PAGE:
There’s a disease on the move that’s even deadlier than Ebola.
It is invisible and highly contagious. It spreads with lightning speed and paralyzes its victims. It turns people, communities and nations against each other.
The disease is fear.
Anxiety and dread seem to permeate our nation — and many of our churches — at the moment. Threats abound: Ebola, ISIS, mindless violence, multiplying enemies. There’s a general sense that the world is spinning out of control and no one knows what to do about it — certainly not the institutions and experts we once looked to for guidance.
“The Ebola crisis has aroused its own flavor of fear,” observes David Brooks of The New York Times. “It’s not the heart-pounding fear you might feel if you were running away from a bear or some distinct threat. It’s a sour, existential fear. It’s a fear you feel when the whole environment seems hostile, when the things that are supposed to keep you safe, like national borders and national authorities, seem porous and ineffective, when some menace is hard to understand.”
Some threats are real; others are the product of hysteria and saturation coverage of death and destruction. But we aren’t sure which is which. So we hunker down behind locked doors and dire predictions of worst-case scenarios.
“There is no doubt that we will stop this [Ebola] outbreak, end the deaths, and, if done right, build the tools to prevent another large outbreak like this,” writes epidemiologist Larry Brilliant in The Wall Street Journal. “But it won’t be easy. Fear, panic and politics have gripped Americans, with the potential to do untold damage to our nation and the global economy. Our real enemy is a hybrid of the virus of Ebola and the virus of fear. As the famous World War II British poster reads, we need to keep calm and carry on.”
Easier said than done. Instant media spread facts and knowledge as well as rumors, misinformation and doubt. Many Americans now apparently fear anyone coming from Africa, even if they arrive from countries nowhere near the West African region affected by the Ebola outbreak. Some African immigrants who came to America years or decades ago report being ostracized or treated with suspicion since the Ebola scare began.
Eighteen Oklahoma high school students reportedly stayed away from class recently when their parents heard rumors on social media about three students who had just returned from a mission trip to Ethiopia, thousands of miles from the Ebola zone. “Our students were not exposed to Ebola,” Inola school superintendent Kent Holbrook assured a local TV news reporter. “There was no person that was sick on the trip. There was no person sick [in] Ethiopia while they were there. There was no person [sick] on the plane.”
T.J. Helling, a local youth pastor who helped organize the mission trip, told the TV reporter the three students “did more in the last 10 days [during the mission trip] than most people do in their lifetime for other people. We need to remember that we’re here to encourage them and support them, not beat them down.”
I called First Baptist Church of Inola, where the three students attend and talked to an adult member there. She said the fear in the community “shows that the world is lost. But our reaction to the fear shows Christ in us. I’m telling our students, ‘It’s easy to show love and grace to a kid in Ethiopia on a mission trip, but you need to show the same grace to the kids you see every day at school who are fearful of death. God may be building character in you.’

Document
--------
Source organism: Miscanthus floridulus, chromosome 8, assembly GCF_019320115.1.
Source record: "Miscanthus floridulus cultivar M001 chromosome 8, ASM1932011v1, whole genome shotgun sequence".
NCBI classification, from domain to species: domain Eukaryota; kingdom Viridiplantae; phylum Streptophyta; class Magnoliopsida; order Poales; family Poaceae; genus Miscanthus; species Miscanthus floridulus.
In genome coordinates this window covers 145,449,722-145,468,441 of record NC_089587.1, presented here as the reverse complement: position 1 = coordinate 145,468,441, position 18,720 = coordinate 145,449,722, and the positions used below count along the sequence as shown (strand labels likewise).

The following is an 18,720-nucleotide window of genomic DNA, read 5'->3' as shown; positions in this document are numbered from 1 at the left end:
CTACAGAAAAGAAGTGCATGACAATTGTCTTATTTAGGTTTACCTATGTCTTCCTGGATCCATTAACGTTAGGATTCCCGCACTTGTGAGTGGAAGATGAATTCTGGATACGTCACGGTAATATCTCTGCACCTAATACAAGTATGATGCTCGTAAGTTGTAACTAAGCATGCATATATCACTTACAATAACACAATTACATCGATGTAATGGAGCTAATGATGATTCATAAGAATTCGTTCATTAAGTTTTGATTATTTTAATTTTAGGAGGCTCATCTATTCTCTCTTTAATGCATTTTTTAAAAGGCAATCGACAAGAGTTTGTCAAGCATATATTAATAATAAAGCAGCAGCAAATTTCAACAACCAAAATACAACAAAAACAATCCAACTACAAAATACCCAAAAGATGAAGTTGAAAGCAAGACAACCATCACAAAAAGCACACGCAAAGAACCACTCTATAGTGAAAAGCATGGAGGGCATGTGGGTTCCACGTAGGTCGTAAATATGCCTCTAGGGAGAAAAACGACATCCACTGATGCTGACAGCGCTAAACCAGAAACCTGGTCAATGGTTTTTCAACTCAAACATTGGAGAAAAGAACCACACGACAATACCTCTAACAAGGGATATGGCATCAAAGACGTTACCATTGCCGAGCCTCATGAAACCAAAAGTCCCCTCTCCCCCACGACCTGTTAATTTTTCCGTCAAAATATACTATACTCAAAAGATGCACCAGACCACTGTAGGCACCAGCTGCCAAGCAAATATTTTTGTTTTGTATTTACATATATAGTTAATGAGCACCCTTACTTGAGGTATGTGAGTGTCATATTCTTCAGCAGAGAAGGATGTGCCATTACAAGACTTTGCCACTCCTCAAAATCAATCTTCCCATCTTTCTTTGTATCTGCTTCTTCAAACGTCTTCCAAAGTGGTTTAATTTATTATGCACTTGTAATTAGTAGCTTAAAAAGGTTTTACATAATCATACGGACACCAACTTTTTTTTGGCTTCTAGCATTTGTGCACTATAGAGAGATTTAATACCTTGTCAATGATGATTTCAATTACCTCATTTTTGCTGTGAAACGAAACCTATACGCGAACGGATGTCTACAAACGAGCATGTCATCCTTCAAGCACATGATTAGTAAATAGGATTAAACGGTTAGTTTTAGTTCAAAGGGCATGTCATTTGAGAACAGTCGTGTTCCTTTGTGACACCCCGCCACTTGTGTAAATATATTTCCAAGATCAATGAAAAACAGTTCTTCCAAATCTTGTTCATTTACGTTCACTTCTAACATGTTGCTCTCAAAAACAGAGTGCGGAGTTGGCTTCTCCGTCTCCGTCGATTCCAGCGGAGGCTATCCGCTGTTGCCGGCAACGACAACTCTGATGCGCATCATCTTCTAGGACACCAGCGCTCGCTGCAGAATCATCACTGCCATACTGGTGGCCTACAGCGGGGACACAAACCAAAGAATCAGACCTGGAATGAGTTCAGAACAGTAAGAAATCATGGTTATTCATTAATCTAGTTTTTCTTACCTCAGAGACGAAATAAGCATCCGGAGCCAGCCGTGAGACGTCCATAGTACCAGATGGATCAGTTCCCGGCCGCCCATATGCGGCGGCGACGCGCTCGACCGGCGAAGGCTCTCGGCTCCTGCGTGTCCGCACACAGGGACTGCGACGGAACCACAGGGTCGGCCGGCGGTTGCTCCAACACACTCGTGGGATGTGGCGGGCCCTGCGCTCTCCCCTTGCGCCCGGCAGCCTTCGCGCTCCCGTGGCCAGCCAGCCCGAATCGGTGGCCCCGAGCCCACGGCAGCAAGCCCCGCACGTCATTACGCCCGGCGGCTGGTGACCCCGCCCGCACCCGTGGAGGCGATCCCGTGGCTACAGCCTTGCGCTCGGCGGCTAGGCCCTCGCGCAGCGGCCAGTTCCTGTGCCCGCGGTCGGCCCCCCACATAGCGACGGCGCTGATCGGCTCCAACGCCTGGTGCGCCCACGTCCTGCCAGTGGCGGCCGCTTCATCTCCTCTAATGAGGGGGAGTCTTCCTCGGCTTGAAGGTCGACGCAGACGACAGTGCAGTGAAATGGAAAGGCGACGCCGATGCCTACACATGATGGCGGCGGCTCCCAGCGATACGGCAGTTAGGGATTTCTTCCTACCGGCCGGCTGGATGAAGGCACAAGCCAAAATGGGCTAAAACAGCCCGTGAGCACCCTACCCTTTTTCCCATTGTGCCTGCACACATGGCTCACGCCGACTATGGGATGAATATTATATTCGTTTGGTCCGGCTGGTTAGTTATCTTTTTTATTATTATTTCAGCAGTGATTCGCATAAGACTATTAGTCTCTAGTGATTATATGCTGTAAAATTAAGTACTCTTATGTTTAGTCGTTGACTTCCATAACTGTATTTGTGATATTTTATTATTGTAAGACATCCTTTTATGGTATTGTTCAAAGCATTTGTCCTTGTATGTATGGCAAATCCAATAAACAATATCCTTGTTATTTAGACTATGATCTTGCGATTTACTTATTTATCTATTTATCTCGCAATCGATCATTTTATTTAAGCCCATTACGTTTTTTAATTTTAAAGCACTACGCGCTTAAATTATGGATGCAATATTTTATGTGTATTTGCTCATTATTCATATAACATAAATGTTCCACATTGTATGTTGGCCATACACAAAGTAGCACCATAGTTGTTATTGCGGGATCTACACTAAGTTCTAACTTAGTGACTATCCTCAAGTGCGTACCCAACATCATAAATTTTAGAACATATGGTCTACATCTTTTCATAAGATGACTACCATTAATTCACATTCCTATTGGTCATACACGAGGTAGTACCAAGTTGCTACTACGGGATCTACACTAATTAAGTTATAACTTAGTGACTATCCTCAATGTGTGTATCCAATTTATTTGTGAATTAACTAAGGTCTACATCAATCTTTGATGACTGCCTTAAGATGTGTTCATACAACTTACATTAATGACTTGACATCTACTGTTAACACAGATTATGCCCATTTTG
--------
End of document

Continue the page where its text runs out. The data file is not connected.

“The church can’t react in fear,” she added — at home or abroad.
Amen, sister. First Baptist of Inola is an example for us all in these uncertain days.
Fear is real. Don’t deny it or mock others who feel it, even when their fear seems irrational. That would make us hypocrites, because we all struggle with it. A friend of mine who did Southern Baptist mission work for many years in the Middle East currently mobilizes churches in the United States. He regularly interacts with Christians and church groups who fear all Muslims, fear everything happening in the Middle East, fear even the thought of going there — or befriending someone coming here from the Muslim world.
“I acknowledge the fear. It’s real; I get that,” my friend said. “But we’ve got to look at it through God’s eyes. If God can turn a terrorist named Saul into [the apostle] Paul, He can turn some of the hearts of the people in ISIS. Jesus is the only solution.”
Jesus calls us to look at the world through His eyes — and to look at Him, not the dangers and troubles that terrify us. Matthew 14 describes the night He came to the disciples walking on water.
“When the disciples saw Him walking on the sea, they were terrified, and said, ‘It is a ghost!’ And they cried out in fear. But immediately Jesus spoke to them, saying, ‘Take courage, it is I; do not be afraid.’ Peter said to Him, ‘Lord, if it is You, command me to come to You on the water.’ And He said, ‘Come!’ And Peter got out of the boat, and walked on the water and came toward Jesus. But seeing the wind, he became frightened, and beginning to sink, he cried out, ‘Lord, save me!’ Immediately Jesus stretched out His hand and took hold of him, and said to him, ‘You of little faith, why did you doubt?'” (Matthew 14:26-31 NASB)
If bold, impetuous Peter, who walked with Christ Himself, experienced fear when He looked at the world, don’t be surprised if you do. Acknowledge it. Confess it to the Lord. Then look into His eyes, not at the fearful circumstances of our times. Step out of your safe, cramped boat. Befriend a lonely immigrant. Cross a border — and challenge some friends to go with you.
Jesus is already there, even in the darkest places, waiting for you to follow.
— Erich Bridges is the International Mission Board’s global correspondent. To explore ways to follow Jesus into a dark world, visit http://imb.org/go.